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Avg. Rating: 1.68
Bring back Alex Cross and the Mystery Stories
"When The Wind Blows" was a thriller about genetically engineered children kept in cages by the evil doctors. The kids had wings and could fly. In "The Lake House" the same kids are back involved in a tedious custody battle between their natural parents whom they had never known and the Veterinarian who had helped, along with Kit Brennan the FBI agent, to rescue them. The story is basically strange kids growing up and silly.
The Alex Cross books written by Mr. Patterson were his best literary efforts. When the Wind Blows sold a lot of books so on came the sequel. The result was a watered down version of a once successful book. It would be great to see the original suspense of the Cross series come back.
Original and entertaining...A fantastic novel.
The flying children are back in a non-stop thriller.
Max, and her group of winged pals have escaped the horrors of government experimentation at a place called "the school." Now, living among the civilized world for the first time, Max and crew long to be reunited with Kit Brennan and Frannie O'Neill, the couple that rescued them, and at long last return to the lake house, the cabin of safety for the winged children. Unfortunately things will not go smoothly and the children will battle for their lives.
As a legal battle ensues over the custody of the children, Max realizes her worst nightmare is about to become reality as a survivor from the destroyed "school" has re-surfaced with a sinister plot.
Max, Matthew, Icarus, Oz, Peter, and Wendy, with the help of Kit and Frannie must fight for their lives while staying one step ahead of a monster set out to destroy the future of human existence.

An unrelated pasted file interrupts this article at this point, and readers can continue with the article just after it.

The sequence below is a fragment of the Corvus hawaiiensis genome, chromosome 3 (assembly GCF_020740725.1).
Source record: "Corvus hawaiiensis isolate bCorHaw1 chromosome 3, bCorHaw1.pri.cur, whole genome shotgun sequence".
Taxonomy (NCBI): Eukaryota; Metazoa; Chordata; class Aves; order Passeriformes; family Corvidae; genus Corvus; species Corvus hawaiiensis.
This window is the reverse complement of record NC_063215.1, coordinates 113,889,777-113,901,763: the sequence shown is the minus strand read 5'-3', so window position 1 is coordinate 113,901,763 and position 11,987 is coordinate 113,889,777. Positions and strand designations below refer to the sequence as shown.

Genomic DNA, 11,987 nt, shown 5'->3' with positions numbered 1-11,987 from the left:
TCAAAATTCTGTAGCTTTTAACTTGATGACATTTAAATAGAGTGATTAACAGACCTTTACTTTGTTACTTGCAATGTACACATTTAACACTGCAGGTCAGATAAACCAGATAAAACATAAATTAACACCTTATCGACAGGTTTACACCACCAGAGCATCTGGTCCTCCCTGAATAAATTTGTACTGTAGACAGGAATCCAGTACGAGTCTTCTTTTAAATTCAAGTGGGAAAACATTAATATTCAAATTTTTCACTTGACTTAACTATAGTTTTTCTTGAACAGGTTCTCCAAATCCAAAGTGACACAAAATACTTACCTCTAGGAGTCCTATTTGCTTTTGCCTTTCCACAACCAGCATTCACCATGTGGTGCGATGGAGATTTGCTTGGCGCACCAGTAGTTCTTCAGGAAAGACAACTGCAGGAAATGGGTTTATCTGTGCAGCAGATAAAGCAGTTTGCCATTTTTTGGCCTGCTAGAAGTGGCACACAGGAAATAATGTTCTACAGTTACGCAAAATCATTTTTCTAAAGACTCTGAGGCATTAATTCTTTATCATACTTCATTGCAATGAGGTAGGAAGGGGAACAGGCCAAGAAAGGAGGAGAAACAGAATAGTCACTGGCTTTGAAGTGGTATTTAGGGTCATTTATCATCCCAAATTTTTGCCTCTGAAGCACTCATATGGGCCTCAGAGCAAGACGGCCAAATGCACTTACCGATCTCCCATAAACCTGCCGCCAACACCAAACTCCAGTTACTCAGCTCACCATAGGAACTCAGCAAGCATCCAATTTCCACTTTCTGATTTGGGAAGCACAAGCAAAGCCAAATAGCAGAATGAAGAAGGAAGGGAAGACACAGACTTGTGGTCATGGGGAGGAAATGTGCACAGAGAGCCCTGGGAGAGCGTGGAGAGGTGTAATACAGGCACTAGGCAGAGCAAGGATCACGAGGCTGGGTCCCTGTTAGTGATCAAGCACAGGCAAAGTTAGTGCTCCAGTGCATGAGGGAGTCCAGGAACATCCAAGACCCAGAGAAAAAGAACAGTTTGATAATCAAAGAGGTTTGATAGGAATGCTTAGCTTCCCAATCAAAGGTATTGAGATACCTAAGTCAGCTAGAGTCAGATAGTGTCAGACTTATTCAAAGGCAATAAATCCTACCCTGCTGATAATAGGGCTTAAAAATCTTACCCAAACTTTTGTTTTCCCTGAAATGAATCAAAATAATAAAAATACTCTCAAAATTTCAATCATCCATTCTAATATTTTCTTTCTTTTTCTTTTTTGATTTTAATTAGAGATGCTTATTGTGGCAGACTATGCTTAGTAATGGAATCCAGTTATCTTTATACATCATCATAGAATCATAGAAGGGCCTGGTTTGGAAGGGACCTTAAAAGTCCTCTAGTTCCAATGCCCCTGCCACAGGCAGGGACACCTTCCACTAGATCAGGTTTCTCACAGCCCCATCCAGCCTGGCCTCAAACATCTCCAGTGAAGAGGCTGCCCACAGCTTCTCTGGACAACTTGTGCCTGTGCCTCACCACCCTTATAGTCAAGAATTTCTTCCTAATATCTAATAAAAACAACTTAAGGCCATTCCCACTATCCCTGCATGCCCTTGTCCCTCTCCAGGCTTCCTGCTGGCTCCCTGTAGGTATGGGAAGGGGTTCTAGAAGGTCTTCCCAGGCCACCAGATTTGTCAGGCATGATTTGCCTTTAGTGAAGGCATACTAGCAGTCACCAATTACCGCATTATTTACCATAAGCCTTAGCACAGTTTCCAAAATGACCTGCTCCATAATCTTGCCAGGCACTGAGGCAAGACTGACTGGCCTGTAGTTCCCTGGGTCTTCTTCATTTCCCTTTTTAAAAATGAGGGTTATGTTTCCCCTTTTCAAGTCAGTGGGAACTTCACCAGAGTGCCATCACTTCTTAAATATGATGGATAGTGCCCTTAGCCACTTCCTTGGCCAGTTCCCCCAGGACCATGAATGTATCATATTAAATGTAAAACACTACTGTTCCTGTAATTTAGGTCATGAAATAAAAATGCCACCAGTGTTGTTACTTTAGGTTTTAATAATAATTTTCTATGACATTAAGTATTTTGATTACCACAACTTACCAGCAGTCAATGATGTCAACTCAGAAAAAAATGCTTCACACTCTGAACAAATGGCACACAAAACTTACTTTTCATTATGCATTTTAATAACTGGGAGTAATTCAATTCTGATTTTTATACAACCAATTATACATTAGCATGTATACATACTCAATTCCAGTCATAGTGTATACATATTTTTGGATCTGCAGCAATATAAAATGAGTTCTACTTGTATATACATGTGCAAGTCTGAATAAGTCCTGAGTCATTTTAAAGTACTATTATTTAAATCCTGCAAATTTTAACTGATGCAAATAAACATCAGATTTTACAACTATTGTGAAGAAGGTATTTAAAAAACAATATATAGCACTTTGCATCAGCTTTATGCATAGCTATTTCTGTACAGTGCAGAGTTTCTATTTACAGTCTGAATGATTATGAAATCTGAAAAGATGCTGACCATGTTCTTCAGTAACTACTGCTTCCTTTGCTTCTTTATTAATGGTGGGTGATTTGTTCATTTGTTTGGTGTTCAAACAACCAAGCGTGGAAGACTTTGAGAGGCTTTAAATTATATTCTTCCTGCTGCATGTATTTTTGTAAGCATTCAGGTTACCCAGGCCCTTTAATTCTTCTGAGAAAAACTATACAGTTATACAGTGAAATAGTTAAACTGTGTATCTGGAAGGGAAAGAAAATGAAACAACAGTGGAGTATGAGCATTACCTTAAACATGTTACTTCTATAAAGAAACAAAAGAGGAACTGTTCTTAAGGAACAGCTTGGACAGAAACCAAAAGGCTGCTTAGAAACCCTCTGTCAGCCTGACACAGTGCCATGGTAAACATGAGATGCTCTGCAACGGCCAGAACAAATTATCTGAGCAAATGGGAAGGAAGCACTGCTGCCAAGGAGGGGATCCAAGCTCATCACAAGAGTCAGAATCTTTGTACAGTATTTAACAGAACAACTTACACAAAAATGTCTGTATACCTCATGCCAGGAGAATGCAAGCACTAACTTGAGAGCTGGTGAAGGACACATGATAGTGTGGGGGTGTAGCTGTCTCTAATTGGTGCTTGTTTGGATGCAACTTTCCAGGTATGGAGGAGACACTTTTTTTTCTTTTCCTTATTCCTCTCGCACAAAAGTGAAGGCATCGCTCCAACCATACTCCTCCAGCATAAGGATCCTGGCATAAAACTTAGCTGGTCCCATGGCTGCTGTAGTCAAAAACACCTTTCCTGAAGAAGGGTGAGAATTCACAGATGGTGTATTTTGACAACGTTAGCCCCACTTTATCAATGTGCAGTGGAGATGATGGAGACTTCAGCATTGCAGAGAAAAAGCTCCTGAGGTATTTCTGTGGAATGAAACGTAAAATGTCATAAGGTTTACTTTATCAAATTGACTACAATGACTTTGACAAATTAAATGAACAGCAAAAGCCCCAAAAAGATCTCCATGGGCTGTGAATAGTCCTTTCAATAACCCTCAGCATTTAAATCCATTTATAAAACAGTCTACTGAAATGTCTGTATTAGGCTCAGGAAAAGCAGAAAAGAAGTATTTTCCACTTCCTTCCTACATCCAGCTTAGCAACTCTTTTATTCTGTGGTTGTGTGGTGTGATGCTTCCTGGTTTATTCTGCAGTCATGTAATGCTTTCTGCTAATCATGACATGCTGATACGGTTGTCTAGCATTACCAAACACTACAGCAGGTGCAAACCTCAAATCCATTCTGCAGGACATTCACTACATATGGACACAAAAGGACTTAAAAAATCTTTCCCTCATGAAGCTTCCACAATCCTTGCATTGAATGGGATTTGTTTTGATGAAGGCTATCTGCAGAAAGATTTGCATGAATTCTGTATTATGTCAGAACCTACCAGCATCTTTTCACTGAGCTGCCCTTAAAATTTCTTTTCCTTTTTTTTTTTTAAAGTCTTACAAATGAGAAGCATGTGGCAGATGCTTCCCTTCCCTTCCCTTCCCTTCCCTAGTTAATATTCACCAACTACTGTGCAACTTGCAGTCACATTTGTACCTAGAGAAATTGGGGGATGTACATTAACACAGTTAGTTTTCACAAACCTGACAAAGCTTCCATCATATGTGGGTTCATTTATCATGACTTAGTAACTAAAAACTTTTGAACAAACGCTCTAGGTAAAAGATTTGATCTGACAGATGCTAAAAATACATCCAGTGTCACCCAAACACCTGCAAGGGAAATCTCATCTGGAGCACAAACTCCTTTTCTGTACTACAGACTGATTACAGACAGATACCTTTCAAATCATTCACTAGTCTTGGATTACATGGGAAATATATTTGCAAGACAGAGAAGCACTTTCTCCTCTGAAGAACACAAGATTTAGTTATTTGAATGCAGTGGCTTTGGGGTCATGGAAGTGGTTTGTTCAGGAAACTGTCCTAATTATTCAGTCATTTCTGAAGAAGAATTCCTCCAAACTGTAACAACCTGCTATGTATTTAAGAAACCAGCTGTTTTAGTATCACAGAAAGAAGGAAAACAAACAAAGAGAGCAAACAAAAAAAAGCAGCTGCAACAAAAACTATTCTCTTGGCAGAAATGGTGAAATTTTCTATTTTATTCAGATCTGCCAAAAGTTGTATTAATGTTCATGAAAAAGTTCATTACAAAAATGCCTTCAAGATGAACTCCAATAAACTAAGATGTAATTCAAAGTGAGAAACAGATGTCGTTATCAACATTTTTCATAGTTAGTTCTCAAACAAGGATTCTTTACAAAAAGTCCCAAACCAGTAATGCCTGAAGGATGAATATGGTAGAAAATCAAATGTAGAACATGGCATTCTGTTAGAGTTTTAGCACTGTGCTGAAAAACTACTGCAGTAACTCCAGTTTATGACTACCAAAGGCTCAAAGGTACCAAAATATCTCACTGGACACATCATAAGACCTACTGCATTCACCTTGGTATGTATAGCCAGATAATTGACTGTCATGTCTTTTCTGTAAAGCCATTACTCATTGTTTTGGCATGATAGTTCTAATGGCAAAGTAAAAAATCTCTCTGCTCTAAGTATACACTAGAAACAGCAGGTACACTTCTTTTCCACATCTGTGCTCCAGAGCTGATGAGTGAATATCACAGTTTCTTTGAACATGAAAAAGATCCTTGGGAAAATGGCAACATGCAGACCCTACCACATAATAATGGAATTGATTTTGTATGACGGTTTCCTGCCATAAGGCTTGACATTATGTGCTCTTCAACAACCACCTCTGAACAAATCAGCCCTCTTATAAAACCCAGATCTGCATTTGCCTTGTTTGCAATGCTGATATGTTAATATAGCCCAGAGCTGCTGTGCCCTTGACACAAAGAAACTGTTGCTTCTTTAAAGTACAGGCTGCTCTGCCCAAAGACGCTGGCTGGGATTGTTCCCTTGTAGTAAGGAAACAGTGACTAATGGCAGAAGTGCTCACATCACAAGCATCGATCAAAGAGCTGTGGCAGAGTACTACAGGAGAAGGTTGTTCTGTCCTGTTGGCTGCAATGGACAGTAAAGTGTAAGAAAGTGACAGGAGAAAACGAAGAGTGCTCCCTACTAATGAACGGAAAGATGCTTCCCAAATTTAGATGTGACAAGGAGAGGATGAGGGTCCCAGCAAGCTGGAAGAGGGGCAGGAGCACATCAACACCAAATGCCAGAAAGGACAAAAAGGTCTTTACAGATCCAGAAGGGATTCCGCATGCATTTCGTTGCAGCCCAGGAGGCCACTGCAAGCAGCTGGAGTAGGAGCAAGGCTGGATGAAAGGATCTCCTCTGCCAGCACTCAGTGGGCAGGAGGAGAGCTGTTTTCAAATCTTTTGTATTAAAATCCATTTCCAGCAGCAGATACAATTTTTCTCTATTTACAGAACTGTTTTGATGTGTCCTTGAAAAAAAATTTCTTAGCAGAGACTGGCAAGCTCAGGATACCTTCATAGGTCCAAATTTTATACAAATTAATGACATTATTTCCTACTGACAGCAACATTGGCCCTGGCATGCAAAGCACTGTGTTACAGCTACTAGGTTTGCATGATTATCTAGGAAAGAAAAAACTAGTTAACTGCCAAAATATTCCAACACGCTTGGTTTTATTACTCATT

'The Lake House' is the thrilling sequel to 'When The Wind Blows.' From the prologue to the last page you are held captive by science, action, interesting characters and surprising plot twists in this fantastic thriller that stretches the imagination. Only at the hands of James Patterson can a story of winged children be an entertaining page-turner. Trademark short chapters, and shocks at every turn keep things cooking as you race to the satisfying climax.
Once again, James Patterson scores a bulls-eye with a novel that's sure to please his fans, and land at the number one spot on all the bestseller lists.
Revenge of the Clones
I really did enjoy reading this book's predecessor. At first, this book did not seem so bad... and then I read page 2. Seriously though, most of the book was tolerable (a FAR cry from what Patterson is capable of)... But I have never been so disappointed in an ending.
Can you tell that Patterson had a minimum amount of writing he needed to do? I really felt that about 9/10 of the way through the book Patterson realized that he had almost met his quota for the month, and decided to chop the ending and make it as pathetically brief as possible.
I was so disappointed by the way this book ends, and the lack of depth Patterson showed in writing this. He spreads the book in so many directions, and all of them are lucky to get a paragraph in the end to give them any summation.
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